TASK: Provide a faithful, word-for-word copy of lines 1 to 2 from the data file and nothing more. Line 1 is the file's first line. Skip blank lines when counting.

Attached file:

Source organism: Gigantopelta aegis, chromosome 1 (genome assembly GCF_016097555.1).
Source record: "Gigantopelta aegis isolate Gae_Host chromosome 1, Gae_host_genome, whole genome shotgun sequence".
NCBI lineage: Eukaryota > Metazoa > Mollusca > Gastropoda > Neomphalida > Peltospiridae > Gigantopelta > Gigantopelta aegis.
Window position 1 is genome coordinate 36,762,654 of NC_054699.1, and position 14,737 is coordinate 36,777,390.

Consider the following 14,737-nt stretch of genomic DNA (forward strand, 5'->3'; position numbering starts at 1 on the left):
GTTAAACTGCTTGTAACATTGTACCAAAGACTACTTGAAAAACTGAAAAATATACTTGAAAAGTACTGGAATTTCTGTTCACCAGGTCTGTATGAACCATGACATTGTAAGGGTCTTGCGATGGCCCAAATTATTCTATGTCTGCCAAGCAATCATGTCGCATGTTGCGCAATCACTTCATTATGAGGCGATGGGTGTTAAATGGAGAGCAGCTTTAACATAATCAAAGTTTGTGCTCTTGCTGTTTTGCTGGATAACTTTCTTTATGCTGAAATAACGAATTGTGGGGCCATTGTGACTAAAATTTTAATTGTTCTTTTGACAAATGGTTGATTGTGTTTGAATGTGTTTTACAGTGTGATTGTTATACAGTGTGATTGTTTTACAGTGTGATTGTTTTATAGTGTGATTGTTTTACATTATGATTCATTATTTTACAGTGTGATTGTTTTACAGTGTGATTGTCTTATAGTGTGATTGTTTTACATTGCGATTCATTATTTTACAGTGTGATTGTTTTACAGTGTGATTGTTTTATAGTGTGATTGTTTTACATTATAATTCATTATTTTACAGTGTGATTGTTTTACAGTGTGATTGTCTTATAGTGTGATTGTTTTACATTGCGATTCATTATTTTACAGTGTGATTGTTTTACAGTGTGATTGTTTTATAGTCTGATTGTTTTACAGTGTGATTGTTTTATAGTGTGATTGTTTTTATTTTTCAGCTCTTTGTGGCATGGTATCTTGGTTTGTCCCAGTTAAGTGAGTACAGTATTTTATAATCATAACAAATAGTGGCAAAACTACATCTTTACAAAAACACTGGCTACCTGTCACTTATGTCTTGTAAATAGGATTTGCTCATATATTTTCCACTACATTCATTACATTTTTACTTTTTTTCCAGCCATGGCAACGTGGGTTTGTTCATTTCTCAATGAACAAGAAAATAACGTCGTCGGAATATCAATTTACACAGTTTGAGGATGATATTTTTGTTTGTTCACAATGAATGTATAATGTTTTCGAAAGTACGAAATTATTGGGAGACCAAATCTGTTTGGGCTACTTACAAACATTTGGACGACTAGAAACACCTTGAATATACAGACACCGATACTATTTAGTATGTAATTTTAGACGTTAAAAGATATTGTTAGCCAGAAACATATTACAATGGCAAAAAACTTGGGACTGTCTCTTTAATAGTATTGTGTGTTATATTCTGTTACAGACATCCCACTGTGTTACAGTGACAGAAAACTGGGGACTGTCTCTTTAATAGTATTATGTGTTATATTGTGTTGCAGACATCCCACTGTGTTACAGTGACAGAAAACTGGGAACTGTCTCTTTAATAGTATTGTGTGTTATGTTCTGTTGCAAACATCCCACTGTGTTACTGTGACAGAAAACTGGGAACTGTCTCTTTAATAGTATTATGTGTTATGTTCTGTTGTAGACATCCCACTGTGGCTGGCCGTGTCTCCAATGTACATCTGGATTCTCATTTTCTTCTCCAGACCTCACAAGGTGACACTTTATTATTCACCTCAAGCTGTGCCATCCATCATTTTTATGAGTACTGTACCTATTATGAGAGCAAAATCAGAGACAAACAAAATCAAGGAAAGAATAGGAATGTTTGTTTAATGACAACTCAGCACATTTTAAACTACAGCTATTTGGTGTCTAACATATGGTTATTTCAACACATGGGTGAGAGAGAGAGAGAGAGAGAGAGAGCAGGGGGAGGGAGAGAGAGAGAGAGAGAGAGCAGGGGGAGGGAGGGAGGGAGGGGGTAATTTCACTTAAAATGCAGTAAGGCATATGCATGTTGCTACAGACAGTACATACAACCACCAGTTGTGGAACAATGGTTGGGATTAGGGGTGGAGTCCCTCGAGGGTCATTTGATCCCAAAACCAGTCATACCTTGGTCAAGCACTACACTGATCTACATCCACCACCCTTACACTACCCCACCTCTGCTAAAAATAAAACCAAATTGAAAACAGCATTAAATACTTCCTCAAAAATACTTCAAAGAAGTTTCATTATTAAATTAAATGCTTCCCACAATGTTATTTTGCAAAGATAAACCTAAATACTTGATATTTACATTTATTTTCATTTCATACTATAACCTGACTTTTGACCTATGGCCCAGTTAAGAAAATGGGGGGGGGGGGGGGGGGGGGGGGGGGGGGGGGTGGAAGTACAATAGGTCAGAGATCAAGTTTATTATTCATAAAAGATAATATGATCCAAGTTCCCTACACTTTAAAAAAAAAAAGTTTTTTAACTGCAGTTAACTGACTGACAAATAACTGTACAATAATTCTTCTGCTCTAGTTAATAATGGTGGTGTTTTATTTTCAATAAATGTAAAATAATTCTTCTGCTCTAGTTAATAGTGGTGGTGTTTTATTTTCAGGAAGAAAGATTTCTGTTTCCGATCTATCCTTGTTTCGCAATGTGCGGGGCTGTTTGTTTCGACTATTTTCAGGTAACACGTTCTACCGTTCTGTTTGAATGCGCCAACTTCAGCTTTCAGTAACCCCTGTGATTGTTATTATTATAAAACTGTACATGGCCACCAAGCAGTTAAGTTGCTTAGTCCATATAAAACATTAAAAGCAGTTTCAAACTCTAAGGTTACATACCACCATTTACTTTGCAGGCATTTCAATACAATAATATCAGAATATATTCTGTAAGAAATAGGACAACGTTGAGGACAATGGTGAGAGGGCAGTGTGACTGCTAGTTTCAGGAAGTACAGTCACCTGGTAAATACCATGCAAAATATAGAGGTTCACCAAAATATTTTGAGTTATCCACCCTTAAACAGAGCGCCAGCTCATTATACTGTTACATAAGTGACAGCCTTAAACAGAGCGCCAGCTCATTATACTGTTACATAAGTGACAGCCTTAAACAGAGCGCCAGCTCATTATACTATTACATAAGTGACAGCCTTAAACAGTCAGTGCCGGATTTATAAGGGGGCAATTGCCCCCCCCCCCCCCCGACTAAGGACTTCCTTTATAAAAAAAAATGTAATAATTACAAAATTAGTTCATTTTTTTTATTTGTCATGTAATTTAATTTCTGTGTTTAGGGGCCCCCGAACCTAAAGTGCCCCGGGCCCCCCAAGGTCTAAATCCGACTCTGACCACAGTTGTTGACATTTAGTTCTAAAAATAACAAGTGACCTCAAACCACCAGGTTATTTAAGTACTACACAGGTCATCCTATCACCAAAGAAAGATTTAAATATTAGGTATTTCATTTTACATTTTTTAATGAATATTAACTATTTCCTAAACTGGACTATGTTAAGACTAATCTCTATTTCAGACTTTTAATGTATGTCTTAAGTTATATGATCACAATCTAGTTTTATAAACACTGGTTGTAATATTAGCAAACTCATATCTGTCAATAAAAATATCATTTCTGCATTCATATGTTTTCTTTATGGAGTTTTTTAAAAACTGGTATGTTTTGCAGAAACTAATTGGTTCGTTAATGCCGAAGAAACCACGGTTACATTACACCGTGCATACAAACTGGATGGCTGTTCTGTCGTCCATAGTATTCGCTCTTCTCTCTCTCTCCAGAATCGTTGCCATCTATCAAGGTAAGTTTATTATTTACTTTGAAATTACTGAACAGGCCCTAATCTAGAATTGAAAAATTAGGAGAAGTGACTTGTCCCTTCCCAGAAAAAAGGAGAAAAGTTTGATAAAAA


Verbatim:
Source organism: Gigantopelta aegis, chromosome 1 (genome assembly GCF_016097555.1).
Source record: "Gigantopelta aegis isolate Gae_Host chromosome 1, Gae_host_genome, whole genome shotgun sequence".